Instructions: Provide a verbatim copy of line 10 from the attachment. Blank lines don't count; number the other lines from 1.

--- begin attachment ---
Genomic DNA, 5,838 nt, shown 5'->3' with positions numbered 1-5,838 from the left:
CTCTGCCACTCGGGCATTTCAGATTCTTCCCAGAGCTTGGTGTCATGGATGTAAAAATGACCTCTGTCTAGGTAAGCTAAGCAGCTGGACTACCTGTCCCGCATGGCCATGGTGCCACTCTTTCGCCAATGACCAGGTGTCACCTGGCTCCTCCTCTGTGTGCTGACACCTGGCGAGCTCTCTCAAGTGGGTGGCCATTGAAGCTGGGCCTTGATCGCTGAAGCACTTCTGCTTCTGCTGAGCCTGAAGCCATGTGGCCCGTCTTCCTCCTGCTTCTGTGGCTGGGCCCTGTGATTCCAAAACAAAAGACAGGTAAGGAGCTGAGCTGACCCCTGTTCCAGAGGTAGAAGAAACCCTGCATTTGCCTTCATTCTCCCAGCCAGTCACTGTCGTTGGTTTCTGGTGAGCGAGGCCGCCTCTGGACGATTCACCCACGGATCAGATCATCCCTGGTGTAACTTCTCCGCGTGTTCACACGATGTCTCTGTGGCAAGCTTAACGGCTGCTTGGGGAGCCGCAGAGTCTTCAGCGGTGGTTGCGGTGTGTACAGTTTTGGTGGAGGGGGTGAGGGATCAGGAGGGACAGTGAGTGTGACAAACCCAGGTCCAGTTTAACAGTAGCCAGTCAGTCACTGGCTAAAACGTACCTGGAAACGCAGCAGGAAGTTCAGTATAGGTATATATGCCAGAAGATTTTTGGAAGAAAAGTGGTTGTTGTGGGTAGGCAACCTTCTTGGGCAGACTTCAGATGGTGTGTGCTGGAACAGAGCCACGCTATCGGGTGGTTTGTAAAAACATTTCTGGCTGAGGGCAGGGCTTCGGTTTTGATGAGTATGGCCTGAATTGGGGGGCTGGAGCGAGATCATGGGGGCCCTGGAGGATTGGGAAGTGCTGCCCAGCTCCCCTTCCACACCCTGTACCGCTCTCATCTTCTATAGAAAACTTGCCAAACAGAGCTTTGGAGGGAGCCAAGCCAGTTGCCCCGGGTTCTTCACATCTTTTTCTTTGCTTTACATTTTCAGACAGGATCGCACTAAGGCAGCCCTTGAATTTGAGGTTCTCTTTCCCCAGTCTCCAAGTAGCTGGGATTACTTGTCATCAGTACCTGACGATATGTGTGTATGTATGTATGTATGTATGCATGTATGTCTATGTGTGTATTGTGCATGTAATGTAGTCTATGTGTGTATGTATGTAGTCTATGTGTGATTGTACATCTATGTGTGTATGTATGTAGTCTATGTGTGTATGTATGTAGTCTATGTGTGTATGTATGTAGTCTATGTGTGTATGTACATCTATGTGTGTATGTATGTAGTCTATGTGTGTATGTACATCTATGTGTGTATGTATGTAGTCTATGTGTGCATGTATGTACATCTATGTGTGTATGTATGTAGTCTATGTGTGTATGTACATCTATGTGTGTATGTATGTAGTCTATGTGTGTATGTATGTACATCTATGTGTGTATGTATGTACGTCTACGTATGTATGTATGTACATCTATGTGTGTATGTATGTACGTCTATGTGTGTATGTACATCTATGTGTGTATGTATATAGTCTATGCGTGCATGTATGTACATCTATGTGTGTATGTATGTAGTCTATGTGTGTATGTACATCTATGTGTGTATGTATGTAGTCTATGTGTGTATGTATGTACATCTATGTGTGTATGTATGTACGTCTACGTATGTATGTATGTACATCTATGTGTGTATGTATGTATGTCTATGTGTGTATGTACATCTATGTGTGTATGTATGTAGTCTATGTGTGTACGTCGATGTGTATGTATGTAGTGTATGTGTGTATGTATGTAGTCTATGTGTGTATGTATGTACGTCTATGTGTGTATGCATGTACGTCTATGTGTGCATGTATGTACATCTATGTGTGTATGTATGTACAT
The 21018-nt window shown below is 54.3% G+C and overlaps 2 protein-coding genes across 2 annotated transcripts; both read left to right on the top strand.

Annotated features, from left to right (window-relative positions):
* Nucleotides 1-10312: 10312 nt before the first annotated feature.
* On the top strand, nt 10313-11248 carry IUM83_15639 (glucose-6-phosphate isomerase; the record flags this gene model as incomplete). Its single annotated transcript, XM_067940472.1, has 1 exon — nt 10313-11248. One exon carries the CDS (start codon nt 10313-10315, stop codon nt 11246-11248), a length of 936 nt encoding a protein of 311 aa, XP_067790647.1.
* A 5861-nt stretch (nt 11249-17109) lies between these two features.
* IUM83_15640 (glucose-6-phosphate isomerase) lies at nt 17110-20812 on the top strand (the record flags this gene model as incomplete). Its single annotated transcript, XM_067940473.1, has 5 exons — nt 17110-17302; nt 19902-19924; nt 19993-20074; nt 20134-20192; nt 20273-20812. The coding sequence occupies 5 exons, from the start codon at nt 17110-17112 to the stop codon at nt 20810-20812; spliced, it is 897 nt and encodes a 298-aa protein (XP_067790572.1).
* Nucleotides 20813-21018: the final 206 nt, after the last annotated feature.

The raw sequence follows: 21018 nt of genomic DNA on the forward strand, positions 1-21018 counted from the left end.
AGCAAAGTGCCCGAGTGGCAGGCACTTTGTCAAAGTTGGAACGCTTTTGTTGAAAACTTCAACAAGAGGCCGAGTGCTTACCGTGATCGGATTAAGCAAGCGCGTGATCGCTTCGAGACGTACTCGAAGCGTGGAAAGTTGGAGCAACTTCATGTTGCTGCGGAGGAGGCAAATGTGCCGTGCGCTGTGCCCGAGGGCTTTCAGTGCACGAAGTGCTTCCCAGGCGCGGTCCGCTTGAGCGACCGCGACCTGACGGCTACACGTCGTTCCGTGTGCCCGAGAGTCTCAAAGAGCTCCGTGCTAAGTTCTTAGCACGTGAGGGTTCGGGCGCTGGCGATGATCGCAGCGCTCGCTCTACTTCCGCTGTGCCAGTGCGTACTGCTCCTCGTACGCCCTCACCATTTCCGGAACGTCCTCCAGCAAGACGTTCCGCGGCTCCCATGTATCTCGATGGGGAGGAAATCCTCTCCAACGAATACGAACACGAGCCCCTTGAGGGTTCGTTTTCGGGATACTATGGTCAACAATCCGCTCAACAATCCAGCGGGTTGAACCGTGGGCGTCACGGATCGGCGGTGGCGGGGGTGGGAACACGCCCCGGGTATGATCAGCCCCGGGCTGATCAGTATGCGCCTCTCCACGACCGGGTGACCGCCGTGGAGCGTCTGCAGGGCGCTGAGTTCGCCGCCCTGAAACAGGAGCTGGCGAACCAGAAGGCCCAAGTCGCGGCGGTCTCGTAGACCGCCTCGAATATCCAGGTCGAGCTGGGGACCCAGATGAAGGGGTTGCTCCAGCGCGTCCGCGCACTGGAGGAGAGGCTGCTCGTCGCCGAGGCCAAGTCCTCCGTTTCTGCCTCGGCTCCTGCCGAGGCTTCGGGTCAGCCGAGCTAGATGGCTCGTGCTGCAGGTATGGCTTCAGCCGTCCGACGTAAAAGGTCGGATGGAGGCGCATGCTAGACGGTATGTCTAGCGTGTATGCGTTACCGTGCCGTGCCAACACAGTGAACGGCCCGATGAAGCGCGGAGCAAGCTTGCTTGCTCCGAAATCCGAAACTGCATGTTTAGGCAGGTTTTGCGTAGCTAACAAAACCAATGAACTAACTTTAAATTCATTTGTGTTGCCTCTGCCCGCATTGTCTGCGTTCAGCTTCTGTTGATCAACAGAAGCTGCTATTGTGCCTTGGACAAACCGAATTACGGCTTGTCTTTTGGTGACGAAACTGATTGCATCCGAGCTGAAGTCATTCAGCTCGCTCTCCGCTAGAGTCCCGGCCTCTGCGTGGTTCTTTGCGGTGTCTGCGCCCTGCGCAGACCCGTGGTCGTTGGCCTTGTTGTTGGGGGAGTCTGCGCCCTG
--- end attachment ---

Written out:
The raw sequence follows: 21018 nt of genomic DNA on the forward strand, positions 1-21018 counted from the left end.